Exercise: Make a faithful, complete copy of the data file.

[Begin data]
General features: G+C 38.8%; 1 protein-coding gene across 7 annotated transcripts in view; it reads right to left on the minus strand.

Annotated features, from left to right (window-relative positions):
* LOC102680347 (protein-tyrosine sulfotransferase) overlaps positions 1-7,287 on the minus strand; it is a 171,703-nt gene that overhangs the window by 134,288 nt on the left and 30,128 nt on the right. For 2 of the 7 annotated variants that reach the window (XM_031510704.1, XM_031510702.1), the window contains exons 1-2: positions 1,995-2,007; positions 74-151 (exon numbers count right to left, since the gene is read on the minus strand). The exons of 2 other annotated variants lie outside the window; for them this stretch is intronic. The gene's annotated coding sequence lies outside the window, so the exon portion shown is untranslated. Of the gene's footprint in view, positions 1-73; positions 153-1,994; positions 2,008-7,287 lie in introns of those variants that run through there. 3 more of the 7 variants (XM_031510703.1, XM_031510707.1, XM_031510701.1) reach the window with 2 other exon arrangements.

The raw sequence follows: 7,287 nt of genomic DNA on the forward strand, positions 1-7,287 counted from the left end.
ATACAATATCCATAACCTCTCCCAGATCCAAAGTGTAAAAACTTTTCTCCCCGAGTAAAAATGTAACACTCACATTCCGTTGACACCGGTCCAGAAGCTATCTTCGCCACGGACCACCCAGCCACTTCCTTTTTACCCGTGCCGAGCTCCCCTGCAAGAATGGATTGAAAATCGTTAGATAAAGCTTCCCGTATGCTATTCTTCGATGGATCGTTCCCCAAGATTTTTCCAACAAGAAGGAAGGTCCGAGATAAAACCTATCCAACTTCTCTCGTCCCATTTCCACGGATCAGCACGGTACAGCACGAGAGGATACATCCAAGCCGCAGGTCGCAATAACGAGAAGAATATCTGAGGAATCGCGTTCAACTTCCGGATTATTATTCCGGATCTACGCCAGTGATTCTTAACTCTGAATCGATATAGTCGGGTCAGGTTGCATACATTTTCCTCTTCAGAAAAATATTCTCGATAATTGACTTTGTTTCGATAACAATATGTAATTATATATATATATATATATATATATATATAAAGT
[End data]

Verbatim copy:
General features: G+C 38.8%; 1 protein-coding gene across 7 annotated transcripts in view; it reads right to left on the minus strand.

Annotated features, from left to right (window-relative positions):
* LOC102680347 (protein-tyrosine sulfotransferase) overlaps positions 1-7,287 on the minus strand; it is a 171,703-nt gene that overhangs the window by 134,288 nt on the left and 30,128 nt on the right. For 2 of the 7 annotated variants that reach the window (XM_031510704.1, XM_031510702.1), the window contains exons 1-2: positions 1,995-2,007; positions 74-151 (exon numbers count right to left, since the gene is read on the minus strand). The exons of 2 other annotated variants lie outside the window; for them this stretch is intronic. The gene's annotated coding sequence lies outside the window, so the exon portion shown is untranslated. Of the gene's footprint in view, positions 1-73; positions 153-1,994; positions 2,008-7,287 lie in introns of those variants that run through there. 3 more of the 7 variants (XM_031510703.1, XM_031510707.1, XM_031510701.1) reach the window with 2 other exon arrangements.

The raw sequence follows: 7,287 nt of genomic DNA on the forward strand, positions 1-7,287 counted from the left end.
ATACAATATCCATAACCTCTCCCAGATCCAAAGTGTAAAAACTTTTCTCCCCGAGTAAAAATGTAACACTCACATTCCGTTGACACCGGTCCAGAAGCTATCTTCGCCACGGACCACCCAGCCACTTCCTTTTTACCCGTGCCGAGCTCCCCTGCAAGAATGGATTGAAAATCGTTAGATAAAGCTTCCCGTATGCTATTCTTCGATGGATCGTTCCCCAAGATTTTTCCAACAAGAAGGAAGGTCCGAGATAAAACCTATCCAACTTCTCTCGTCCCATTTCCACGGATCAGCACGGTACAGCACGAGAGGATACATCCAAGCCGCAGGTCGCAATAACGAGAAGAATATCTGAGGAATCGCGTTCAACTTCCGGATTATTATTCCGGATCTACGCCAGTGATTCTTAACTCTGAATCGATATAGTCGGGTCAGGTTGCATACATTTTCCTCTTCAGAAAAATATTCTCGATAATTGACTTTGTTTCGATAACAATATGTAATTATATATATATATATATATATATATATATAAAGT